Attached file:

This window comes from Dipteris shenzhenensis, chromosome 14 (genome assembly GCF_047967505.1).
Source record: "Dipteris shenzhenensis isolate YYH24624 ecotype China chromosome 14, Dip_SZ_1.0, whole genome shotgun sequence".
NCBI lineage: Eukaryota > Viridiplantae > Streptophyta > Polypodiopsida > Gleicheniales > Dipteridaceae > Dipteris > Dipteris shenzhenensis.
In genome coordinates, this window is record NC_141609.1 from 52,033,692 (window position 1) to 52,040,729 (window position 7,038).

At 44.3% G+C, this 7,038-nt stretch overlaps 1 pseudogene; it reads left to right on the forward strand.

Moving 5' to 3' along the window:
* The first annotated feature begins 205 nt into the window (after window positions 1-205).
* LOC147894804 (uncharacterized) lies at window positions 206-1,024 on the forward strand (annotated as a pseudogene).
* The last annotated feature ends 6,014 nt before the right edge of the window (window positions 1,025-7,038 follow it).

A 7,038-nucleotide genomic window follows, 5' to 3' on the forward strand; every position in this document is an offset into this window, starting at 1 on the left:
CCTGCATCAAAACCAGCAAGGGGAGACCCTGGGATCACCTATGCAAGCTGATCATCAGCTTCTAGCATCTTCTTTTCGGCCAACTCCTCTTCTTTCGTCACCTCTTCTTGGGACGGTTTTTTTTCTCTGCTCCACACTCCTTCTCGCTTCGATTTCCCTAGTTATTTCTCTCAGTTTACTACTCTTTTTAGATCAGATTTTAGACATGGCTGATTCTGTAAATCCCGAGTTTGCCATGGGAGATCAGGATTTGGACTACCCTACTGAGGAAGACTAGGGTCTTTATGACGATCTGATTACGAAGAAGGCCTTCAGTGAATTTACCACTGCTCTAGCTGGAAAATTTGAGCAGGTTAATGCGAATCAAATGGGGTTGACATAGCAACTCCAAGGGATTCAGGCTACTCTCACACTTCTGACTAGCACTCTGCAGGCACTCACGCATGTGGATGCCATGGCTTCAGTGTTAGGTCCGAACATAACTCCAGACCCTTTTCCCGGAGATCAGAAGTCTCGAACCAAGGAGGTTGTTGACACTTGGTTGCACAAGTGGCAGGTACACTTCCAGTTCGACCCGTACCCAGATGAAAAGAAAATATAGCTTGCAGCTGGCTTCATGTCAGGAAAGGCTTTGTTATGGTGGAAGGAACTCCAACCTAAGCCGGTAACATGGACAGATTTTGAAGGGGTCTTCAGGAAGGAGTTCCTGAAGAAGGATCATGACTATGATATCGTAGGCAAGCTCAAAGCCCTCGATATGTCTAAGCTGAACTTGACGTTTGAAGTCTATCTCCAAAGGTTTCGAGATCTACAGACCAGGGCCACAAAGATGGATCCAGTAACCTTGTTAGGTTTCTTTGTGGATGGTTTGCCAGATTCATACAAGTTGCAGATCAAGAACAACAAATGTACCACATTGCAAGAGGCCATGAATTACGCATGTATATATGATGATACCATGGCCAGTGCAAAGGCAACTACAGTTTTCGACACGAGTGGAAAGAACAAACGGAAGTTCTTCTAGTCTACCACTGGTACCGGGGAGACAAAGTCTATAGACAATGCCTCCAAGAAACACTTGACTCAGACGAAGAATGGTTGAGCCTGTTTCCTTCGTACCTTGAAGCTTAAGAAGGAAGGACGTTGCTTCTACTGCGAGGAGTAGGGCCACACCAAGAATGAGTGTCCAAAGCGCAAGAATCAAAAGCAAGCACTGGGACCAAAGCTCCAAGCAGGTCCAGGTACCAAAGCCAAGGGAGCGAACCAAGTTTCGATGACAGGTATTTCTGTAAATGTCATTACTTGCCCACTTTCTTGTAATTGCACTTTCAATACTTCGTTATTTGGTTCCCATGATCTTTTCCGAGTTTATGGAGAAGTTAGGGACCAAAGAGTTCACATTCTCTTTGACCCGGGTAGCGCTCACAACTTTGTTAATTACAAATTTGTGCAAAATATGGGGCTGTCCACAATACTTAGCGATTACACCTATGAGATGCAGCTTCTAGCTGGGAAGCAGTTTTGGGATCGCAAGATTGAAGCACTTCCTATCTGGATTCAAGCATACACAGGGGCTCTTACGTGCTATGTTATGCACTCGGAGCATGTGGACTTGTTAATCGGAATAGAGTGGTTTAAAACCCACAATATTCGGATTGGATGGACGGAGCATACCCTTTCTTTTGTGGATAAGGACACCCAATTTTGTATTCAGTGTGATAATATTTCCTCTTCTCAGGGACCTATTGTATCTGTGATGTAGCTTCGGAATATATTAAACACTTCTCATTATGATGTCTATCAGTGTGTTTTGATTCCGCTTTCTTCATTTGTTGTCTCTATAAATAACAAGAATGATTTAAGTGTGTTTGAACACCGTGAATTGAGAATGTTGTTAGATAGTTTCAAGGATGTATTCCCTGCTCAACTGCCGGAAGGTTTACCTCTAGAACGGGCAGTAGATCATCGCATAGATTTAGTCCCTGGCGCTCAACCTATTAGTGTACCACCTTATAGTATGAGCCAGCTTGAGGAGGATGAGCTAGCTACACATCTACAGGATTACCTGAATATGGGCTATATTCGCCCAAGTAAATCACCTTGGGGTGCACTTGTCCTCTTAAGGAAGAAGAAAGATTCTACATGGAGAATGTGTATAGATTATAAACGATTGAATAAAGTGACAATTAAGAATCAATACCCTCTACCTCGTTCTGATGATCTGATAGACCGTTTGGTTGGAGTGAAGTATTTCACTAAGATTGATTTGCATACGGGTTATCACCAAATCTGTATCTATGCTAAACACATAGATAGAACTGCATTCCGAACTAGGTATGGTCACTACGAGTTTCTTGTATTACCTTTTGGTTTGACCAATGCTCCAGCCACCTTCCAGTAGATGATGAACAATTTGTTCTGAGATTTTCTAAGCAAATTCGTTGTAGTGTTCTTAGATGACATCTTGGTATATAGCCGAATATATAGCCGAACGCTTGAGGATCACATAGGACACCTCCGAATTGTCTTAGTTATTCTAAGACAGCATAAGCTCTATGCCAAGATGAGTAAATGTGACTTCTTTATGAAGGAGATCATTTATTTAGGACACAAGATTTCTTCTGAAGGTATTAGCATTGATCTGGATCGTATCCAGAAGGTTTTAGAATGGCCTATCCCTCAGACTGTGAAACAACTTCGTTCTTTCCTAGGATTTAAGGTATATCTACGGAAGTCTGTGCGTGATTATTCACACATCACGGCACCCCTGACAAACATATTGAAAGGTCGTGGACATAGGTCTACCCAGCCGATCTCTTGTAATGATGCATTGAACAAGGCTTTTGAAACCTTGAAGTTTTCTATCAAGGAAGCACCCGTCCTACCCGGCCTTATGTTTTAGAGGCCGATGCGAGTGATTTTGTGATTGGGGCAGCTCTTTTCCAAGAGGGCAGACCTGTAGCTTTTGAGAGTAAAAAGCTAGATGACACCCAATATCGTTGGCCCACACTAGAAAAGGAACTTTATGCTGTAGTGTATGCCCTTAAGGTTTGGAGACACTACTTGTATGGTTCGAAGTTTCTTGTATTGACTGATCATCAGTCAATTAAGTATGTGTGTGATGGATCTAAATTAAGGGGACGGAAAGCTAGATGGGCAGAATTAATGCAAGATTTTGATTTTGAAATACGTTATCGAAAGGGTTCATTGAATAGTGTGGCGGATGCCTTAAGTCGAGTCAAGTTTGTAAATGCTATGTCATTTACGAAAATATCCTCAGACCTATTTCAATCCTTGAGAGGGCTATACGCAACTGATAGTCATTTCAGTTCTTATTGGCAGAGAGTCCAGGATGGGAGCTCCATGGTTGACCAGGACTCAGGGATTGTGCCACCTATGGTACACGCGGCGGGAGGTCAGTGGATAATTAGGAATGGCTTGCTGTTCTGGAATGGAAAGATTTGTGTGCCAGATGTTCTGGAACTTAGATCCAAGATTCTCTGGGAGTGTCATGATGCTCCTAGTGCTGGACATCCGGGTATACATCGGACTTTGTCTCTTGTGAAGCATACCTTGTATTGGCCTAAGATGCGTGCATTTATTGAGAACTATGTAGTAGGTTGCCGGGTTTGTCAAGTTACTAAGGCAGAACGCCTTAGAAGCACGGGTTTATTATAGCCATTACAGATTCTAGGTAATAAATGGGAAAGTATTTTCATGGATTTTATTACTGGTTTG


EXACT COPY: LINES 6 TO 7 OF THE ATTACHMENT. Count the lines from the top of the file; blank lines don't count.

Moving 5' to 3' along the window:
* The first annotated feature begins 205 nt into the window (after window positions 1-205).